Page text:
Please cite this publication in the following format:
Centre for Teaching Support & Innovation. (2016). Faculty Mentoring for Teaching Report. Toronto: Centre for Teaching Support & Innovation, University of Toronto

Mentoring for teaching at the University of Toronto currently takes a variety of forms. While formal approaches (mentor-mentee matches) occur in several divisions, there is a gap in the clarity of the matching process, and few mechanisms in place for ensuring optimal matches are made, sustained and of benefit to both parties. Few matches from our U of T faculty, for example, described specific goal setting or processes to recognize a mentor’s dedication and commitment to the mentoring relationship. There is almost non-existent ongoing monitoring and/or formative and summative evaluation of existing mentoring programs.

The context-specific data included in this research report, alongside the most relevant and compelling research on mentoring, highlights a number of mentoring models and approaches that can be adopted at U of T. We encourage key players in faculty mentoring to consider core success factors that are detailed in the literature and from promising practices currently occurring in various departments at U of T, as they work to strengthen future mentoring opportunities. Included in these success factors are a supportive administration, both at the departmental and divisional levels, that recognize the benefits of a range of mentoring opportunities and in turn prioritizes these alongside broader institutional priorities and objectives related to the enhancement of teaching and the provision of faculty leadership opportunities. Mentoring for teaching can play an integral role in aligning with and offering the support needed by many continuing appointment faculty, whether new to their appointments or within a mid-career stage and seeking to enhance their leadership capabilities.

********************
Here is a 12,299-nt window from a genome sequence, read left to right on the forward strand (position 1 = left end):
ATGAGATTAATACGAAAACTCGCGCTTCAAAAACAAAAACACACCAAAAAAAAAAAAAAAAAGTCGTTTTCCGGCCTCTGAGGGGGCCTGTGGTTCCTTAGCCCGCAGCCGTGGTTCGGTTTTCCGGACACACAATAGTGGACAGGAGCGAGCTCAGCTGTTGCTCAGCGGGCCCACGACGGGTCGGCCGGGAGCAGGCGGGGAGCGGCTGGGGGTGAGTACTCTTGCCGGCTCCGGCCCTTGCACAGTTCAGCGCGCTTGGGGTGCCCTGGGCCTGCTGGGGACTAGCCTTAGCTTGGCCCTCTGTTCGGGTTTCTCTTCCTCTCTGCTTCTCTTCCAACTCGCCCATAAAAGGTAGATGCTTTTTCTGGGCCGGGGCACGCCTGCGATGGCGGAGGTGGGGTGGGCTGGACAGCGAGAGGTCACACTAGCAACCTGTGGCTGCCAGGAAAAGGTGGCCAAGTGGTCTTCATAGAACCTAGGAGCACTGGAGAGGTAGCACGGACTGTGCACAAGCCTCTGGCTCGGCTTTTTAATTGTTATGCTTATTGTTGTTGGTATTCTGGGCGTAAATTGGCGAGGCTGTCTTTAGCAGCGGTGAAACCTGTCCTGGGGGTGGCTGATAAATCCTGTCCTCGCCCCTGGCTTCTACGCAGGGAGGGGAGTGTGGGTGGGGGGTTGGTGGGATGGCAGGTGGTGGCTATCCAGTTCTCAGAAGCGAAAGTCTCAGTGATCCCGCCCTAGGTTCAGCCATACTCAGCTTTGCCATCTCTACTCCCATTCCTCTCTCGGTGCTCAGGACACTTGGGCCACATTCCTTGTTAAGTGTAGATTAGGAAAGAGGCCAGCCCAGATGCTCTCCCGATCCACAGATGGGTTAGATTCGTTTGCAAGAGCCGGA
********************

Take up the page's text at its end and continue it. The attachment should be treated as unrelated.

This report offers evidence that faculty of all career stages, but particularly those new to U of T, can benefit from a formal, matched dyadic mentoring for teaching model that enables both skilled mentors and committed mentees to engage in purposeful and intentional activities to meet the identified teaching/learning needs of the junior faculty member. Such matches offer myriad opportunities for reciprocal learning to take place, as noted by even the most experienced and accomplished U of T faculty (e.g., President’s Teaching Award winners). These formal matches serve as a foundation to learning about additional mentoring opportunities at U of T: peer supported, co-mentoring groups and larger networks and learning communities that frequently meet in-person and/ or in an online community on a focused topic (e.g., SoTL or the Online Learning CoP). Faculty benefit most when engaged in a combination of these formal and informal learning activities, as aligned with their needs. Many of these activities emerge from supportive departmental cultures that create ‘teaching climates’ – spaces, both physical and figurative where faculty can openly discuss and celebrate the role of effective and innovative teaching at the University of Toronto. As well, such climates draw on and contribute to the broader institutional resources and expertise available through teaching and learning networks and centres across the University of Toronto.